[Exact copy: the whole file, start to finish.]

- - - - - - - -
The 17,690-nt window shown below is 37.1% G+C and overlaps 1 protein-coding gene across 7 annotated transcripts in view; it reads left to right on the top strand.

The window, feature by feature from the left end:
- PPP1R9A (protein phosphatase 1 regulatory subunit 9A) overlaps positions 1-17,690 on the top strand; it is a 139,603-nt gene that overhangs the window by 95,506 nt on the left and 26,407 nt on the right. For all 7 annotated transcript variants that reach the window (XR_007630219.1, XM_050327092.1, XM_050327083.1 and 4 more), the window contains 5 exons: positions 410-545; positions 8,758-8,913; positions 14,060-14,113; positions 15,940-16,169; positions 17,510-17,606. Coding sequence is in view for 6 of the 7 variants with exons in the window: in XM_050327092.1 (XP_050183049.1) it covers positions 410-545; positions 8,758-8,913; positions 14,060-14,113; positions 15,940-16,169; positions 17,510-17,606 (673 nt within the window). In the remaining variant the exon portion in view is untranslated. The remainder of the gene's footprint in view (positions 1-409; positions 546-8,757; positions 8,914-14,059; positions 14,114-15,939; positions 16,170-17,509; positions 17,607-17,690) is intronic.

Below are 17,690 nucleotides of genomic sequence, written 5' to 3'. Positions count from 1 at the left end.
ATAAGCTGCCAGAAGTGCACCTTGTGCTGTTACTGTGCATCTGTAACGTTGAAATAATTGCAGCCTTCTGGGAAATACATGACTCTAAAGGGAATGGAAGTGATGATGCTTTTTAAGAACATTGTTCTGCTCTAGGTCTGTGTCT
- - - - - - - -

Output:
The 17,690-nt window shown below is 37.1% G+C and overlaps 1 protein-coding gene across 7 annotated transcripts in view; it reads left to right on the top strand.

The window, feature by feature from the left end:
- PPP1R9A (protein phosphatase 1 regulatory subunit 9A) overlaps positions 1-17,690 on the top strand; it is a 139,603-nt gene that overhangs the window by 95,506 nt on the left and 26,407 nt on the right. For all 7 annotated transcript variants that reach the window (XR_007630219.1, XM_050327092.1, XM_050327083.1 and 4 more), the window contains 5 exons: positions 410-545; positions 8,758-8,913; positions 14,060-14,113; positions 15,940-16,169; positions 17,510-17,606. Coding sequence is in view for 6 of the 7 variants with exons in the window: in XM_050327092.1 (XP_050183049.1) it covers positions 410-545; positions 8,758-8,913; positions 14,060-14,113; positions 15,940-16,169; positions 17,510-17,606 (673 nt within the window). In the remaining variant the exon portion in view is untranslated. The remainder of the gene's footprint in view (positions 1-409; positions 546-8,757; positions 8,914-14,059; positions 14,114-15,939; positions 16,170-17,509; positions 17,607-17,690) is intronic.

Below are 17,690 nucleotides of genomic sequence, written 5' to 3'. Positions count from 1 at the left end.
ATAAGCTGCCAGAAGTGCACCTTGTGCTGTTACTGTGCATCTGTAACGTTGAAATAATTGCAGCCTTCTGGGAAATACATGACTCTAAAGGGAATGGAAGTGATGATGCTTTTTAAGAACATTGTTCTGCTCTAGGTCTGTGTCT